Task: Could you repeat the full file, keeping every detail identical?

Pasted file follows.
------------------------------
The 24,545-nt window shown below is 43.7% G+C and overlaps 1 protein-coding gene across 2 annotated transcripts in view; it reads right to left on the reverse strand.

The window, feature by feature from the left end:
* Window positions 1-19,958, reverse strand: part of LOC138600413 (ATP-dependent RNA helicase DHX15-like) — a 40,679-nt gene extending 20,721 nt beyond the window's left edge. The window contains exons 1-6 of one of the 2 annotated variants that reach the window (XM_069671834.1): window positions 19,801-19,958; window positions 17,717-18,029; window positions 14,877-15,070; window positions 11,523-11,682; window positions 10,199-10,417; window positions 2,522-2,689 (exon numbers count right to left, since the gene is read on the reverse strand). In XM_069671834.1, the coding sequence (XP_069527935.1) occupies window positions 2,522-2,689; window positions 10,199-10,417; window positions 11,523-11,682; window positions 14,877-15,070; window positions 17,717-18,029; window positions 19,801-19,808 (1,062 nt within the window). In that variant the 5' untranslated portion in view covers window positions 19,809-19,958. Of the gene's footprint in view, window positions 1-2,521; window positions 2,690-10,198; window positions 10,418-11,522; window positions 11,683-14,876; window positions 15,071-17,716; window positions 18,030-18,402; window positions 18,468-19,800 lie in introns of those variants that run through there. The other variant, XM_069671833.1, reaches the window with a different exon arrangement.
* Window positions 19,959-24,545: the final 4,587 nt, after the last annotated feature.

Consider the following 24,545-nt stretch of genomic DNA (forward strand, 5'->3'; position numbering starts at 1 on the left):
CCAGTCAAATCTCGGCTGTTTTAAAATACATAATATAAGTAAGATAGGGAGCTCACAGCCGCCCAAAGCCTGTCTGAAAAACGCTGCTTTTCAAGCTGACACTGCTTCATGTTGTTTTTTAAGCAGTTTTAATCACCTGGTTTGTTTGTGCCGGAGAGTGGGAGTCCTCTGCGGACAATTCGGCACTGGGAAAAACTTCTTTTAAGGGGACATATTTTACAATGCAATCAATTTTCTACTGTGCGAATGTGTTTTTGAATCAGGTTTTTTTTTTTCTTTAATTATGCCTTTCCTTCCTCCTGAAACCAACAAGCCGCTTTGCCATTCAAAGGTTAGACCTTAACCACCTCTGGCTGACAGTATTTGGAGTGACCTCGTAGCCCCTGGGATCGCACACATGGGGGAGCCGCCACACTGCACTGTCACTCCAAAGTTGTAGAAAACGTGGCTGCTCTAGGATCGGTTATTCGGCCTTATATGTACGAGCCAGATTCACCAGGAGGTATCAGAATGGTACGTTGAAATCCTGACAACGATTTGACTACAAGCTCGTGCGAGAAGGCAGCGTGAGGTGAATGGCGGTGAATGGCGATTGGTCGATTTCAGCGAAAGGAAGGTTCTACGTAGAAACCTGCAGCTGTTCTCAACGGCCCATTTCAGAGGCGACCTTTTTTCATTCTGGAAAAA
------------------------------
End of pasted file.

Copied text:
The 24,545-nt window shown below is 43.7% G+C and overlaps 1 protein-coding gene across 2 annotated transcripts in view; it reads right to left on the reverse strand.

The window, feature by feature from the left end:
* Window positions 1-19,958, reverse strand: part of LOC138600413 (ATP-dependent RNA helicase DHX15-like) — a 40,679-nt gene extending 20,721 nt beyond the window's left edge. The window contains exons 1-6 of one of the 2 annotated variants that reach the window (XM_069671834.1): window positions 19,801-19,958; window positions 17,717-18,029; window positions 14,877-15,070; window positions 11,523-11,682; window positions 10,199-10,417; window positions 2,522-2,689 (exon numbers count right to left, since the gene is read on the reverse strand). In XM_069671834.1, the coding sequence (XP_069527935.1) occupies window positions 2,522-2,689; window positions 10,199-10,417; window positions 11,523-11,682; window positions 14,877-15,070; window positions 17,717-18,029; window positions 19,801-19,808 (1,062 nt within the window). In that variant the 5' untranslated portion in view covers window positions 19,809-19,958. Of the gene's footprint in view, window positions 1-2,521; window positions 2,690-10,198; window positions 10,418-11,522; window positions 11,683-14,876; window positions 15,071-17,716; window positions 18,030-18,402; window positions 18,468-19,800 lie in introns of those variants that run through there. The other variant, XM_069671833.1, reaches the window with a different exon arrangement.
* Window positions 19,959-24,545: the final 4,587 nt, after the last annotated feature.

Consider the following 24,545-nt stretch of genomic DNA (forward strand, 5'->3'; position numbering starts at 1 on the left):
CCAGTCAAATCTCGGCTGTTTTAAAATACATAATATAAGTAAGATAGGGAGCTCACAGCCGCCCAAAGCCTGTCTGAAAAACGCTGCTTTTCAAGCTGACACTGCTTCATGTTGTTTTTTAAGCAGTTTTAATCACCTGGTTTGTTTGTGCCGGAGAGTGGGAGTCCTCTGCGGACAATTCGGCACTGGGAAAAACTTCTTTTAAGGGGACATATTTTACAATGCAATCAATTTTCTACTGTGCGAATGTGTTTTTGAATCAGGTTTTTTTTTTTCTTTAATTATGCCTTTCCTTCCTCCTGAAACCAACAAGCCGCTTTGCCATTCAAAGGTTAGACCTTAACCACCTCTGGCTGACAGTATTTGGAGTGACCTCGTAGCCCCTGGGATCGCACACATGGGGGAGCCGCCACACTGCACTGTCACTCCAAAGTTGTAGAAAACGTGGCTGCTCTAGGATCGGTTATTCGGCCTTATATGTACGAGCCAGATTCACCAGGAGGTATCAGAATGGTACGTTGAAATCCTGACAACGATTTGACTACAAGCTCGTGCGAGAAGGCAGCGTGAGGTGAATGGCGGTGAATGGCGATTGGTCGATTTCAGCGAAAGGAAGGTTCTACGTAGAAACCTGCAGCTGTTCTCAACGGCCCATTTCAGAGGCGACCTTTTTTCATTCTGGAAAAA